The elderly woman can barely speak yet she was heard in the state’s highest circles, or so I hoped.
“I live in the real world,” Arizona Supreme Court Chief Justice Rebecca White Berch told me in 2010. “I’ve read your columns. They cause concern and I just think that (in) any system, it’s a good idea to take a look at all of your processes and make sure things are working the way they’re supposed to work.”
Marie Long’s story prompted both court and legislative reviews of Arizona’s Probate Court system. As a result, important changes were made, changes designed to ensure that the most vulnerable among us are protected rather than processed into the poorhouse.
But all of those vaunted reforms did nothing for Marie, who was left penniless by the system that was supposed to protect her.
Two courts have said that the probate commissioner overseeing Marie’s estate acted unethically and that the court-sanctioned siphoning of her bank account was “inexcusable.”
They just did nothing about it.
Now, Marie has one final chance for a fair hearing. The state Supreme Court has been asked to review what happened to the 90-year-old widow and decide whether she will get an opportunity to get some of her money back.
“The idea that Marie is on welfare, doesn’t have the money to go out to lunch with her lady friends, or to get her teeth fixed, or to buy a new hat to wear to church, is just outrageous,” said attorney Candess Hunter, who along with Isabel Humphrey is volunteering her services to Marie’s case.
Marie came under the “protection” of probate in 2005, after suffering a stroke and then a family dispute over where and how she would live.
By 2009, her $1.3 million in assets were gone, much of her wealth sucked up by attorneys and fiduciaries under the not-so-watchful eye of Commissioner Lindsay Ellis.
In March 2010, Ellis ruled that those attorneys and fiduciaries were justified in helping themselves to $840,000 for three years’ work. Her 21-page ruling lambasted Marie’s lawyers, people who for years had been working for free. Ellis wrote that their “venomous” attacks challenging the six-figure bills forced the fiduciaries and lawyers on the other side to defend themselves.
With Marie’s money, naturally.
Two months after Ellis’ ruling, we learned that Ellis had had her judicial assistant send an advance copy of her decision to select attorneys — the ones who wound up with Marie’s money — and that one of the lawyers replied that she “could not be happier.”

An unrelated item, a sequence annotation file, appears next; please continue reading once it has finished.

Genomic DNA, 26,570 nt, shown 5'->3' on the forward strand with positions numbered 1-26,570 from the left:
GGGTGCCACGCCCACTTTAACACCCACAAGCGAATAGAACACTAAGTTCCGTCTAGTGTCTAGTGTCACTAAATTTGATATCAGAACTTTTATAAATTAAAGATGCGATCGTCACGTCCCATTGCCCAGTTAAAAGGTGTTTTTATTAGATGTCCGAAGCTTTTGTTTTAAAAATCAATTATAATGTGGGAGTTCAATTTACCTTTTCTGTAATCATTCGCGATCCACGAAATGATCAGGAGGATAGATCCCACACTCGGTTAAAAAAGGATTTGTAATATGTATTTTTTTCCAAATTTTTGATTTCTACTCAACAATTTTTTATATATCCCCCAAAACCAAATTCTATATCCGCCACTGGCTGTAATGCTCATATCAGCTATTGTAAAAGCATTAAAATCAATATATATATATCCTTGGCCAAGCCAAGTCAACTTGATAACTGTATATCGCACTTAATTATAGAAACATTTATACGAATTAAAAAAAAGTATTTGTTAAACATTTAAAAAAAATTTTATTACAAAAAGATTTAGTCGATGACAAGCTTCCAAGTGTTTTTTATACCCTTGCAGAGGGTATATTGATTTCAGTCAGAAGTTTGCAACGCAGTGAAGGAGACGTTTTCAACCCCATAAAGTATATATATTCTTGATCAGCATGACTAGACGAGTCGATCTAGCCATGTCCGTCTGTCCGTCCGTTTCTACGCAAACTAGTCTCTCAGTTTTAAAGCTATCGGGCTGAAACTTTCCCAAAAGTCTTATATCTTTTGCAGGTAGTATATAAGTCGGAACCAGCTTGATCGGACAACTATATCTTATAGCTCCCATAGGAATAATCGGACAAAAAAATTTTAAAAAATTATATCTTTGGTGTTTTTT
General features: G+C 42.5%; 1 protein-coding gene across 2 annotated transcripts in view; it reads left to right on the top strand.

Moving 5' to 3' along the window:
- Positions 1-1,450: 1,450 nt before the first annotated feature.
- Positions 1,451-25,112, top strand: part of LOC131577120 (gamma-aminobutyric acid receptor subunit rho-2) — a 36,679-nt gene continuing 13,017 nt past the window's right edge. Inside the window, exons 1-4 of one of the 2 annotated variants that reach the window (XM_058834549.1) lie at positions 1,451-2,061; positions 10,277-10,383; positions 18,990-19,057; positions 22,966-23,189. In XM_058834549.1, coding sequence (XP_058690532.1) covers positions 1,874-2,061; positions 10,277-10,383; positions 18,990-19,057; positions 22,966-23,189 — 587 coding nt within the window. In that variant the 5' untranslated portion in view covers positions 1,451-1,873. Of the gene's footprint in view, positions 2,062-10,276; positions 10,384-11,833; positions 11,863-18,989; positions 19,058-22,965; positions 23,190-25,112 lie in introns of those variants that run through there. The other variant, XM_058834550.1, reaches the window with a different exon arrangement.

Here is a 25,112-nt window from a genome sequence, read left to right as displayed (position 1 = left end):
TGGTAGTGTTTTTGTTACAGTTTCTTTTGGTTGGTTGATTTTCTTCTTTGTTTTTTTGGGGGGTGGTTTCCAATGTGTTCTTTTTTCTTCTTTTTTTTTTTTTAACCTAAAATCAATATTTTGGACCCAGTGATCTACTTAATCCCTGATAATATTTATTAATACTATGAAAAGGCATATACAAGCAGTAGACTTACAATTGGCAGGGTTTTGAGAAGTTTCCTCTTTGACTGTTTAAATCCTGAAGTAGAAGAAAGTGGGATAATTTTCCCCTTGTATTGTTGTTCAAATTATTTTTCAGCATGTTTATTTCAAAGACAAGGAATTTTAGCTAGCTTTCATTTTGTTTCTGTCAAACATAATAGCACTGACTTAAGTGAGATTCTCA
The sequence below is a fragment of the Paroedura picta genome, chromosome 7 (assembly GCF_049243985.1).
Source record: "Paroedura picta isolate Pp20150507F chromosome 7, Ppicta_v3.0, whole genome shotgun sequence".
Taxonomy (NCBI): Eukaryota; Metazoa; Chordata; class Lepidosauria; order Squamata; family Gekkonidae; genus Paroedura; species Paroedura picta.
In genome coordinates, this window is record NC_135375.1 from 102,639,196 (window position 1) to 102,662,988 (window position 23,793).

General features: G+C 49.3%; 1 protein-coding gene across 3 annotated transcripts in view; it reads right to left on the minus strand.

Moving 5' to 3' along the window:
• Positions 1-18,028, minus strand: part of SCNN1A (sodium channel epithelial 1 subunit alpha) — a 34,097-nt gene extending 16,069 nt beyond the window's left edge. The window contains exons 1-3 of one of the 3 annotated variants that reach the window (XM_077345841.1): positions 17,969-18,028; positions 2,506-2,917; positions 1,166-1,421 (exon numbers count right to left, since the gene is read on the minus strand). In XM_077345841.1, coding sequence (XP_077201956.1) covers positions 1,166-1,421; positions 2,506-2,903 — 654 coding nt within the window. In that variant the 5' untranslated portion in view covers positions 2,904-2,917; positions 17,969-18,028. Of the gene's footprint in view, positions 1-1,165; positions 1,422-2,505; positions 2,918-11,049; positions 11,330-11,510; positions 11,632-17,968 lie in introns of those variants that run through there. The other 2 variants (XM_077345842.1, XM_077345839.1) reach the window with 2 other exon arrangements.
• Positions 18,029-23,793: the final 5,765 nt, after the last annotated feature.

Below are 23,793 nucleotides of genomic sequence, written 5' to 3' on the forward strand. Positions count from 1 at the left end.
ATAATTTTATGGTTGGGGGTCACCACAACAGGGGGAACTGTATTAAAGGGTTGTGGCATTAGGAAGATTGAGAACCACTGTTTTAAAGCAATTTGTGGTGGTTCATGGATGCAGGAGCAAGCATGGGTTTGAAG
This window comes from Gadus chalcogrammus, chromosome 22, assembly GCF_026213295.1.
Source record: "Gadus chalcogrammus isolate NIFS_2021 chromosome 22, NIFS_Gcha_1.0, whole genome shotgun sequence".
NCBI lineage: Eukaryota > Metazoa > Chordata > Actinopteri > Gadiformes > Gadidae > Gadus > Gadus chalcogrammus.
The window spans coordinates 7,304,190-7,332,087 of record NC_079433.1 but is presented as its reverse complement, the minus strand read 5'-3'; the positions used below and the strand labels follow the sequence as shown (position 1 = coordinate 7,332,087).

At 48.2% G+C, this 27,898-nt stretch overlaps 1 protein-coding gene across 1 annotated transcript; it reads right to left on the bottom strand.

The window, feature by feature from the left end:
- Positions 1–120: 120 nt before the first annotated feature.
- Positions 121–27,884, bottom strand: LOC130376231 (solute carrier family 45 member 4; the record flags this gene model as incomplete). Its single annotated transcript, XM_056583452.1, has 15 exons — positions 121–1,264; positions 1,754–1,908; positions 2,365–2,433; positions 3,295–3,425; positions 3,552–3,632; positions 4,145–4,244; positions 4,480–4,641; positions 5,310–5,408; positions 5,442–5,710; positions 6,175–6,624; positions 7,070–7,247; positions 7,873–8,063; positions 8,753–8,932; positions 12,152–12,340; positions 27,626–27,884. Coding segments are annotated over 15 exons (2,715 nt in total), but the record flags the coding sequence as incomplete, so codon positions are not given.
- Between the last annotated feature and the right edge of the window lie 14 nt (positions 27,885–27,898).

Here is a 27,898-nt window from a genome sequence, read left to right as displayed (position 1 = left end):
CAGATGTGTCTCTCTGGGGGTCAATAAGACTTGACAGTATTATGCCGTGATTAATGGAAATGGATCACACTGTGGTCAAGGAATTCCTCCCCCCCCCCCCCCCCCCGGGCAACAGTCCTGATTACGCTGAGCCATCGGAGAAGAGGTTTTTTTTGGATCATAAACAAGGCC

I suppose not. Attorney Brenda Church’s law firms collected nearly $324,000.
Such e-mails between a judge and one side in a contested case are called ex-parte communications and they’re supposed to be a big no-no. Turns out they’re more like a wink-wink-nod-nod.
A Superior Court judge said that Ellis violated the Arizona Code of Judicial Conduct. But just because she was communicating with one side in the case doesn’t prove she was biased, he wrote.
Not when she refused to hear Marie’s repeated petitions to stop the bleeding. Not when she allowed the now-defunct Sun Valley Group to collect $430,000 by acting both as Marie’s guardian and her for-profit care provider, despite rules prohibiting such conduct.
In May, the Court of Appeals called the draining of Marie’s savings “inexcusable” and the e-mails “highly inappropriate” and “unacceptable.”
Then it, too, found no evidence of bias.
Now, Marie is turning to the Supreme Court. Her attorneys are asking for a new trial before an unbiased judge. Even the appearance of bias, they wrote, “threatens the integrity of the judicial system.”
Meanwhile, attorneys for Sun Valley Group and Church are urging the court to pass, citing the appellate court’s ruling that the “mere appearance” of judicial impropriety is not enough to prove prejudice.
Not in their world, perhaps.
In my world, a judge who slips rulings to one side — the side that pocketed an old lady’s life savings — has gone beyond appearing biased.
She’s demonstrated it.
In my world, it’s not OK for courts to proclaim it “inexcusable” to protect an old lady into the poorhouse but then OK for the protectors with all of her money to keep it. It’s just not.
A couple of years ago, Justice Berch vowed to review probate, assuring me she wanted to “make sure things are working the way they’re supposed to work.”
Court can right wrong done to widow
July 17, 2012
The Arizona Republic